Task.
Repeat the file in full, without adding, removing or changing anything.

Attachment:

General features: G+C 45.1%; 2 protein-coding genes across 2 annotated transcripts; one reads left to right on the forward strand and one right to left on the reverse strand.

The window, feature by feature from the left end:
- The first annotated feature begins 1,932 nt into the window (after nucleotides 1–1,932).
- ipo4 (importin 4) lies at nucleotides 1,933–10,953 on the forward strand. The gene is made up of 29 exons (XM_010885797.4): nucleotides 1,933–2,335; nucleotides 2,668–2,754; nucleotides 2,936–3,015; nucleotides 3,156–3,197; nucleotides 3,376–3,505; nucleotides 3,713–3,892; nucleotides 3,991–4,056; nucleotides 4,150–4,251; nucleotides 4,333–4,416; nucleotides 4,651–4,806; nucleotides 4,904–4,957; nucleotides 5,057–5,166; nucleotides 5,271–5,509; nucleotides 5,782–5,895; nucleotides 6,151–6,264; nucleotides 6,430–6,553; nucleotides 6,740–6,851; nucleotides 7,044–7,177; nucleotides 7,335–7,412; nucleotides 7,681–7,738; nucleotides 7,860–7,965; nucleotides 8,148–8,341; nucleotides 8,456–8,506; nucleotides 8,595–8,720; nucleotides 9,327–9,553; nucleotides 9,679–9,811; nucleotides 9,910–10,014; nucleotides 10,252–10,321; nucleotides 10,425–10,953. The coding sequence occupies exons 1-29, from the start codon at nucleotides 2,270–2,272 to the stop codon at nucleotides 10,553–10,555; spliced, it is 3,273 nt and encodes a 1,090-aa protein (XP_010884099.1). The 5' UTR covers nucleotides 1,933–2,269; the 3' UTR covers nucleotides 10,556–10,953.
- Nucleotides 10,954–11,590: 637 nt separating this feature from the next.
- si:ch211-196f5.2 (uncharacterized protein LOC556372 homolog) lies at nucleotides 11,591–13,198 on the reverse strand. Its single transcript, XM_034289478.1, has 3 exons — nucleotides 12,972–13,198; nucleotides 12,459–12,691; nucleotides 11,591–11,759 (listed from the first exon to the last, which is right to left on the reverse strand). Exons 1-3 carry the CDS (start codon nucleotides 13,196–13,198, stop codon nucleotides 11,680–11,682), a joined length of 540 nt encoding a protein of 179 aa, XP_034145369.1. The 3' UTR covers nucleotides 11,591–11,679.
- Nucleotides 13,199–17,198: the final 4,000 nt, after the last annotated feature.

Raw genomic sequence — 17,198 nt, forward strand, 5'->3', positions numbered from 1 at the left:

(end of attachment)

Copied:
General features: G+C 45.1%; 2 protein-coding genes across 2 annotated transcripts; one reads left to right on the forward strand and one right to left on the reverse strand.

The window, feature by feature from the left end:
- The first annotated feature begins 1,932 nt into the window (after nucleotides 1–1,932).
- ipo4 (importin 4) lies at nucleotides 1,933–10,953 on the forward strand. The gene is made up of 29 exons (XM_010885797.4): nucleotides 1,933–2,335; nucleotides 2,668–2,754; nucleotides 2,936–3,015; nucleotides 3,156–3,197; nucleotides 3,376–3,505; nucleotides 3,713–3,892; nucleotides 3,991–4,056; nucleotides 4,150–4,251; nucleotides 4,333–4,416; nucleotides 4,651–4,806; nucleotides 4,904–4,957; nucleotides 5,057–5,166; nucleotides 5,271–5,509; nucleotides 5,782–5,895; nucleotides 6,151–6,264; nucleotides 6,430–6,553; nucleotides 6,740–6,851; nucleotides 7,044–7,177; nucleotides 7,335–7,412; nucleotides 7,681–7,738; nucleotides 7,860–7,965; nucleotides 8,148–8,341; nucleotides 8,456–8,506; nucleotides 8,595–8,720; nucleotides 9,327–9,553; nucleotides 9,679–9,811; nucleotides 9,910–10,014; nucleotides 10,252–10,321; nucleotides 10,425–10,953. The coding sequence occupies exons 1-29, from the start codon at nucleotides 2,270–2,272 to the stop codon at nucleotides 10,553–10,555; spliced, it is 3,273 nt and encodes a 1,090-aa protein (XP_010884099.1). The 5' UTR covers nucleotides 1,933–2,269; the 3' UTR covers nucleotides 10,556–10,953.
- Nucleotides 10,954–11,590: 637 nt separating this feature from the next.
- si:ch211-196f5.2 (uncharacterized protein LOC556372 homolog) lies at nucleotides 11,591–13,198 on the reverse strand. Its single transcript, XM_034289478.1, has 3 exons — nucleotides 12,972–13,198; nucleotides 12,459–12,691; nucleotides 11,591–11,759 (listed from the first exon to the last, which is right to left on the reverse strand). Exons 1-3 carry the CDS (start codon nucleotides 13,196–13,198, stop codon nucleotides 11,680–11,682), a joined length of 540 nt encoding a protein of 179 aa, XP_034145369.1. The 3' UTR covers nucleotides 11,591–11,679.
- Nucleotides 13,199–17,198: the final 4,000 nt, after the last annotated feature.

Raw genomic sequence — 17,198 nt, forward strand, 5'->3', positions numbered from 1 at the left: